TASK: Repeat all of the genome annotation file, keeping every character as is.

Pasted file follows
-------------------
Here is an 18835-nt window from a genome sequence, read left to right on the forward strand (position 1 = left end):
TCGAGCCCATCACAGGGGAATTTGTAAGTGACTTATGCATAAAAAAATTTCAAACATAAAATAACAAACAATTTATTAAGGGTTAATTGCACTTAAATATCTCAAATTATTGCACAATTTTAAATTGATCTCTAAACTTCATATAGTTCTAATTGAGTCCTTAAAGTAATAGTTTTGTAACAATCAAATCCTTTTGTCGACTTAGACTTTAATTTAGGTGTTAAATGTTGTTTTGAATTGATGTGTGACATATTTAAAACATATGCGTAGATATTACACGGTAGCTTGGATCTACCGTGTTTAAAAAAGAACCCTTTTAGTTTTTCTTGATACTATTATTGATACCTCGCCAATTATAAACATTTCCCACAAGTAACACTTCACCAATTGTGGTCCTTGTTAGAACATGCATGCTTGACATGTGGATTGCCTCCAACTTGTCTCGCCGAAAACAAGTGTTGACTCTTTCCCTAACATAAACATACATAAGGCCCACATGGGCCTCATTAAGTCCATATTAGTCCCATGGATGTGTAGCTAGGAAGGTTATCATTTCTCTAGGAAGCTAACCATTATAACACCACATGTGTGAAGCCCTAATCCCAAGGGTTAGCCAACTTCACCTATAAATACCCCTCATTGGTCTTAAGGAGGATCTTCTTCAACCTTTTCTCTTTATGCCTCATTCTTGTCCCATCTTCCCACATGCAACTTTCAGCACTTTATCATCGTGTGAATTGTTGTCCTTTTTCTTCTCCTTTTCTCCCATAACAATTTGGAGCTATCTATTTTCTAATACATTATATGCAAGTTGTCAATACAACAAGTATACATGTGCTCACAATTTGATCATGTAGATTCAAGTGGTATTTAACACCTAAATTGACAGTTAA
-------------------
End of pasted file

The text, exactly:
Here is an 18835-nt window from a genome sequence, read left to right on the forward strand (position 1 = left end):
TCGAGCCCATCACAGGGGAATTTGTAAGTGACTTATGCATAAAAAAATTTCAAACATAAAATAACAAACAATTTATTAAGGGTTAATTGCACTTAAATATCTCAAATTATTGCACAATTTTAAATTGATCTCTAAACTTCATATAGTTCTAATTGAGTCCTTAAAGTAATAGTTTTGTAACAATCAAATCCTTTTGTCGACTTAGACTTTAATTTAGGTGTTAAATGTTGTTTTGAATTGATGTGTGACATATTTAAAACATATGCGTAGATATTACACGGTAGCTTGGATCTACCGTGTTTAAAAAAGAACCCTTTTAGTTTTTCTTGATACTATTATTGATACCTCGCCAATTATAAACATTTCCCACAAGTAACACTTCACCAATTGTGGTCCTTGTTAGAACATGCATGCTTGACATGTGGATTGCCTCCAACTTGTCTCGCCGAAAACAAGTGTTGACTCTTTCCCTAACATAAACATACATAAGGCCCACATGGGCCTCATTAAGTCCATATTAGTCCCATGGATGTGTAGCTAGGAAGGTTATCATTTCTCTAGGAAGCTAACCATTATAACACCACATGTGTGAAGCCCTAATCCCAAGGGTTAGCCAACTTCACCTATAAATACCCCTCATTGGTCTTAAGGAGGATCTTCTTCAACCTTTTCTCTTTATGCCTCATTCTTGTCCCATCTTCCCACATGCAACTTTCAGCACTTTATCATCGTGTGAATTGTTGTCCTTTTTCTTCTCCTTTTCTCCCATAACAATTTGGAGCTATCTATTTTCTAATACATTATATGCAAGTTGTCAATACAACAAGTATACATGTGCTCACAATTTGATCATGTAGATTCAAGTGGTATTTAACACCTAAATTGACAGTTAA